She says that, at the moment, Islam is being widely used to justify the violent suppression of women. “There are honour killings,” she explains. “We hear that some women are being killed when they marry the wrong person or run away with someone they love. “There’s also violence against women within families, including sexual harassment by uncles and others. This does not exist in Islam… we have to explain that to them.”

‘New Islam’

According to Fadi Hakura, an expert on Turkey from Chatham House in London, Turkey is doing nothing less than recreating Islam – changing it from a religion whose rules must be obeyed, to one designed to serve the needs of people in a modern secular democracy. He says that to achieve it, the state is fashioning a new Islam. “This is kind of akin to the Christian Reformation,” he says. “Not exactly the same, but if you think, it’s changing the theological foundations of [the] religion. “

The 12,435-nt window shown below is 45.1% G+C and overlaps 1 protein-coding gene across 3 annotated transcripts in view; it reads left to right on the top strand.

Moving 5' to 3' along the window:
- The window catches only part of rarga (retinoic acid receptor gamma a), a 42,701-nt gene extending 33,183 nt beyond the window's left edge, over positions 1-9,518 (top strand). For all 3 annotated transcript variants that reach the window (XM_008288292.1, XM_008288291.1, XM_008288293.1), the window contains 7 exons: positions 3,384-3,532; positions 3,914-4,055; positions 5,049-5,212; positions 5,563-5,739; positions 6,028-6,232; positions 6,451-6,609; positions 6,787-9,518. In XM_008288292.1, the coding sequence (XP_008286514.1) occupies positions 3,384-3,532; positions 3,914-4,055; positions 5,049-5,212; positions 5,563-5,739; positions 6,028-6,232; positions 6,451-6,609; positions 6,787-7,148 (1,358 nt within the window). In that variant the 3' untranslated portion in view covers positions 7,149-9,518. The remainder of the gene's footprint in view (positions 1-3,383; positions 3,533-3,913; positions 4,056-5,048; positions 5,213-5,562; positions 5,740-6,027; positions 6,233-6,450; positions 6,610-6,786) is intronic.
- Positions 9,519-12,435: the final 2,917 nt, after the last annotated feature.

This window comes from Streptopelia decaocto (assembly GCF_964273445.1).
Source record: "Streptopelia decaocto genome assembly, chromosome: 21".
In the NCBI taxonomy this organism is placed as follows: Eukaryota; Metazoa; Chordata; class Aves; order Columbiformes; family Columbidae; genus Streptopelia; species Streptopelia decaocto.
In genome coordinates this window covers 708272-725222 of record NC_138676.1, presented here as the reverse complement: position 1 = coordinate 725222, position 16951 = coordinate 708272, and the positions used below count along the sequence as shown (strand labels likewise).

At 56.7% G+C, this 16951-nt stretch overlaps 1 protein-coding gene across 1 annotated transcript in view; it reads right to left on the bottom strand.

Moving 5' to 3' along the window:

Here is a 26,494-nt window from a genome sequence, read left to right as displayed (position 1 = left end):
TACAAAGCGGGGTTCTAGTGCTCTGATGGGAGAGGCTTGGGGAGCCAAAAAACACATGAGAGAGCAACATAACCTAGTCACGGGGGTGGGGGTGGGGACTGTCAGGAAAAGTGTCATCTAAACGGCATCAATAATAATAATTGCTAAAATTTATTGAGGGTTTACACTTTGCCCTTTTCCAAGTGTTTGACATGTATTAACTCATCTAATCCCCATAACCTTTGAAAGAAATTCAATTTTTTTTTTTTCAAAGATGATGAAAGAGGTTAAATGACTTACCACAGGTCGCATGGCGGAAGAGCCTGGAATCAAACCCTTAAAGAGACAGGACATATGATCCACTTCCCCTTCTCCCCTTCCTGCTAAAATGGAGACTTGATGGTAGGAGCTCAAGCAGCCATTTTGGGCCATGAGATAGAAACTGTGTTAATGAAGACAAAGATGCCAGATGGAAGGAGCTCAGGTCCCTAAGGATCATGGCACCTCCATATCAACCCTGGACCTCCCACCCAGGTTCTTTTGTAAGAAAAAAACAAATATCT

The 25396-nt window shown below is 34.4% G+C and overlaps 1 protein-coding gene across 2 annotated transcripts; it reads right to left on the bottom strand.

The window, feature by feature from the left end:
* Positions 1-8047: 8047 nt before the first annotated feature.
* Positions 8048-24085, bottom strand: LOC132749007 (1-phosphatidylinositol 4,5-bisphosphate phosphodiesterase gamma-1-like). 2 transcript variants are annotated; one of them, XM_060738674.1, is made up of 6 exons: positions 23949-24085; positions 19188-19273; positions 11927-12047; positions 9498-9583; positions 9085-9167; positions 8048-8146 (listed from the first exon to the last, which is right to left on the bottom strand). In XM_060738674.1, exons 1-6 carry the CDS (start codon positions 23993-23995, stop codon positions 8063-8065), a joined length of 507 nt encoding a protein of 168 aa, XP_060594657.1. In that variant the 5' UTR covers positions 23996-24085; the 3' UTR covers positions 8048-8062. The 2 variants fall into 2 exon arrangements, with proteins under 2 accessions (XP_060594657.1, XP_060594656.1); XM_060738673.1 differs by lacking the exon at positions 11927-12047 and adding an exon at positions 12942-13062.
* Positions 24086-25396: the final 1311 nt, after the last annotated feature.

Fadi Hakura believes that until now secularist Turkey has been intent on creating a new politics for Islam. Now, he says, “they are trying to fashion a new Islam.” Significantly, the “Ankara School” of theologians working on the new Hadith have been using Western critical techniques and philosophy.

They have also taken an even bolder step – rejecting a long-established rule of Muslim scholars that later (and often more conservative) texts override earlier ones. “You have to see them as a whole,” says Fadi Hakura. “You can’t say, for example, that the verses of violence override the verses of peace. This is used a lot in the Middle East, this kind of ideology.

“I cannot impress enough how fundamental [this change] is.”

I keep thinking of the effects of the Reformation on Christian populations in past centuries!